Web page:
James Bond: The Authorized Biography by John Pearson
This is a fictional biography of James Bond written as if he was a real spy that Ian Flemming knew. The author, John Pearson is writing from his point of view. He first describes how he discovered James Bond was an actual agent and then how the British Secret Service invites him to write an authorised biography of Bond.
He travels over to Bermuda and meets Bond and the rest of the story is spent finding out about Bond's youth, how he was recruited into the Secret Service and the missions he's taken part in over the years. We also get to meet the supposed real Miss Honey Rider from Dr No.
Most of the novel is a series of short stories from Bond's life intermingled with interactions between Bond and the author as Bond is telling him his life story over the period of several days.
I found it interesting to find out about his youth and facts like he was born in 1920 in Germany, and that he is now 52 years old. (This book was originally published in 1973 but this audio book has been released in 2011).
You get to see a side of Bond not seen in Flemming's novels. This biography doesn't paint him as a superhero. He is shown to be a normal person. I thought he came across as being crueller than in Flemming's novels. There's one little story right near the start, when he killed his lover without much thought, as he believed she was leaking secrets to the Germans. He finds out later on that he was wrong. He seems to mellow slightly as he gets older though. He shows more guilt and disgust for some of the missions he has to do.
He makes a few mistakes over his career as well as bagging major coos. For example, Bond recounts a time when he screwed up, when he was sent to Italy to investigate the accusations of a junior agent against the agent who headed up the Rome station. The junior claimed he was a double working for the Soviets. The head of Rome station is a friend of Bond, and he ends up giving him a clean slate. However, after this, the junior agent commits suicide and it then transpires the agent was actually a double working for the Soviets.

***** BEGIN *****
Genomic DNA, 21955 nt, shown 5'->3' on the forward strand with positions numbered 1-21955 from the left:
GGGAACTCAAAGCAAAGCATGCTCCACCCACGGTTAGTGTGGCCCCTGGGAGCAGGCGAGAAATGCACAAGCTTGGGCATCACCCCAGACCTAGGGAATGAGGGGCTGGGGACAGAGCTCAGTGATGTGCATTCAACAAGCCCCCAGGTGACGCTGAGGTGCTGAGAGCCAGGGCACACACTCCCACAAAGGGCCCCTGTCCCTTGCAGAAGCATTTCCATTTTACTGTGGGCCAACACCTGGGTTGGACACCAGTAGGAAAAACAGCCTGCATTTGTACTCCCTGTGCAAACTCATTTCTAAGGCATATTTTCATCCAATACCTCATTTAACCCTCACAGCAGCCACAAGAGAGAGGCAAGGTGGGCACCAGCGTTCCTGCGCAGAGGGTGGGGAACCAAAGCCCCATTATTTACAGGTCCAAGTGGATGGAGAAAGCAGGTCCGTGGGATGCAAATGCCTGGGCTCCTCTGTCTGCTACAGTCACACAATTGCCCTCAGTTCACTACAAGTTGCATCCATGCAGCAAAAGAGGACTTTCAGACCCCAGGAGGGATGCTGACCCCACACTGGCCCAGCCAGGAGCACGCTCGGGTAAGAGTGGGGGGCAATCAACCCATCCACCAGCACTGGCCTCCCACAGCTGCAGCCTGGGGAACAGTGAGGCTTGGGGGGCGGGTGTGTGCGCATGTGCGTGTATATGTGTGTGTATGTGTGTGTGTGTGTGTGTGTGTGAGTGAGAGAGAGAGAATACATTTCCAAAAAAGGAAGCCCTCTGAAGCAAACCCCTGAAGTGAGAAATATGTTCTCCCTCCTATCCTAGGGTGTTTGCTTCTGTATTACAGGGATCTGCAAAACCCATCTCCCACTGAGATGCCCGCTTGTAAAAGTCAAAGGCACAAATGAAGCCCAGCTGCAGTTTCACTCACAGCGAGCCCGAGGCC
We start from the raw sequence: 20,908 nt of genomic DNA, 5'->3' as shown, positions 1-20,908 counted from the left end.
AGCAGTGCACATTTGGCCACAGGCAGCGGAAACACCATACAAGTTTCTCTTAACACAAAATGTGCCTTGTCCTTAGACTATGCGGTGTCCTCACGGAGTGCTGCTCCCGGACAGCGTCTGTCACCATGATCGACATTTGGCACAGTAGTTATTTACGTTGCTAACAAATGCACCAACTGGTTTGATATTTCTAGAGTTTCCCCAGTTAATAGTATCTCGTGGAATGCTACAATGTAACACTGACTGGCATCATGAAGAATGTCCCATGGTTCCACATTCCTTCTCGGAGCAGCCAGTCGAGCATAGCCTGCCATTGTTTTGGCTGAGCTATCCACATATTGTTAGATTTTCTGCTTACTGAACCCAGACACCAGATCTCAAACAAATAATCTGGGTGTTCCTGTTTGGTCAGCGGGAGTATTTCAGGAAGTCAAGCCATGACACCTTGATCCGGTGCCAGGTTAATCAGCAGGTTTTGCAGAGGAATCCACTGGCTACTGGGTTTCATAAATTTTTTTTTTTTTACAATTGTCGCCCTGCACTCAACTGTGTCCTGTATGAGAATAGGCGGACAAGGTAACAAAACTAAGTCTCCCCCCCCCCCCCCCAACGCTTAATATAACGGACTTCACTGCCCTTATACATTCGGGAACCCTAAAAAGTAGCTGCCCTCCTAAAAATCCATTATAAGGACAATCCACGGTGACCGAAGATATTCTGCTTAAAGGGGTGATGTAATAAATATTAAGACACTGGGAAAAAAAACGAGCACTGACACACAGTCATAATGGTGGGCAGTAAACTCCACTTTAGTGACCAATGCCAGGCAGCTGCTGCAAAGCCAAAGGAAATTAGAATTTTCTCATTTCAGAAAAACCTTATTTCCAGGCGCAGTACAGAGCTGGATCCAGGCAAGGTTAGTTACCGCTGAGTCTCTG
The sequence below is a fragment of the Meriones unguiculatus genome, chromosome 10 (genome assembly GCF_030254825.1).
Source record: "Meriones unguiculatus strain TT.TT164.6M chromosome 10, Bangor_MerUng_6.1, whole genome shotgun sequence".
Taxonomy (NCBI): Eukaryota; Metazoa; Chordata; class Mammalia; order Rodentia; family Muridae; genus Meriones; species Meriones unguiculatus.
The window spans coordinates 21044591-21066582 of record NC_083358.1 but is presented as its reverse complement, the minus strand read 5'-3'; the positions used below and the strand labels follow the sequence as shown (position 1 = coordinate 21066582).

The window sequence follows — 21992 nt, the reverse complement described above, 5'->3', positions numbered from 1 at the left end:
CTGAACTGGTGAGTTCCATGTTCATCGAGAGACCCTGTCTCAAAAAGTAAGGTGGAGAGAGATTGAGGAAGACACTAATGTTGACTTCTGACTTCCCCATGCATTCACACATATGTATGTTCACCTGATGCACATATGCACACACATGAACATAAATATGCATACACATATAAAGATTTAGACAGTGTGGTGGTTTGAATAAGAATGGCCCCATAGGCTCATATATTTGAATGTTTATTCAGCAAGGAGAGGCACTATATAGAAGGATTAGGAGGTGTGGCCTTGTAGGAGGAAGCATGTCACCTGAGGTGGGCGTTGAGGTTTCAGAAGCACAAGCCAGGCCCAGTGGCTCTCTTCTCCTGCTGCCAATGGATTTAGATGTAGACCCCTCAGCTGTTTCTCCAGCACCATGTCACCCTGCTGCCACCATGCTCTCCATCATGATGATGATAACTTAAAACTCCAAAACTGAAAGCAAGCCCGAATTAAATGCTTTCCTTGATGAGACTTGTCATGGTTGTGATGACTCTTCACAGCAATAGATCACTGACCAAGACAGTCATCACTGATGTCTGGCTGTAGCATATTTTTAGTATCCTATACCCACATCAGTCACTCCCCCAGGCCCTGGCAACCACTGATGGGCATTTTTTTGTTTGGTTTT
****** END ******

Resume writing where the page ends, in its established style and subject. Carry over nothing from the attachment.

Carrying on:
Overall, I thought he came across as being selfish, insecure and arrogant. He likes to eat and drink well and do his own thing. There isn't much humour in the novel and Bond seems grumpy for most of it. He is insecure and uncertain about what he wants to do for most of his life. He wants to lead a 'normal' life but he likes working for the Secret Service as he craves danger. Then in his later years, you find out about his bout of depression and how he overcame it.
I didn't notice this in Flemming's novels but in this he seems to bed most of the married women he comes in contact with.
It is written in an old-fashioned style with words like gay, wretched and bugbear being used. There were a few words in this I wasn't sure about. However, I thought the writing style and vocabulary matched Flemming's style well. Saying that, there isn't the same amount of tension or action in any of the short stories in this as there is in Flemming's novels.
I liked the fact that Bond's background is fleshed out in this. You find out he has an older brother called Henry and that he has a son. This is from his time in Japan when he met Susuki and when he was going after Blowfelt.
The first half of the 'biography' deals with his youth, his time at Eaton and his recruitment into the Secret Service. Bond goes over some of the missions he carried out during the Second World War. I thought these were pretty lame.
Then in the second half of the novel, the author deals with most of the missions Bond does in the Flemmings novels from about 1951 onwards. He fleshes out the details as to what happened before, during and after each mission.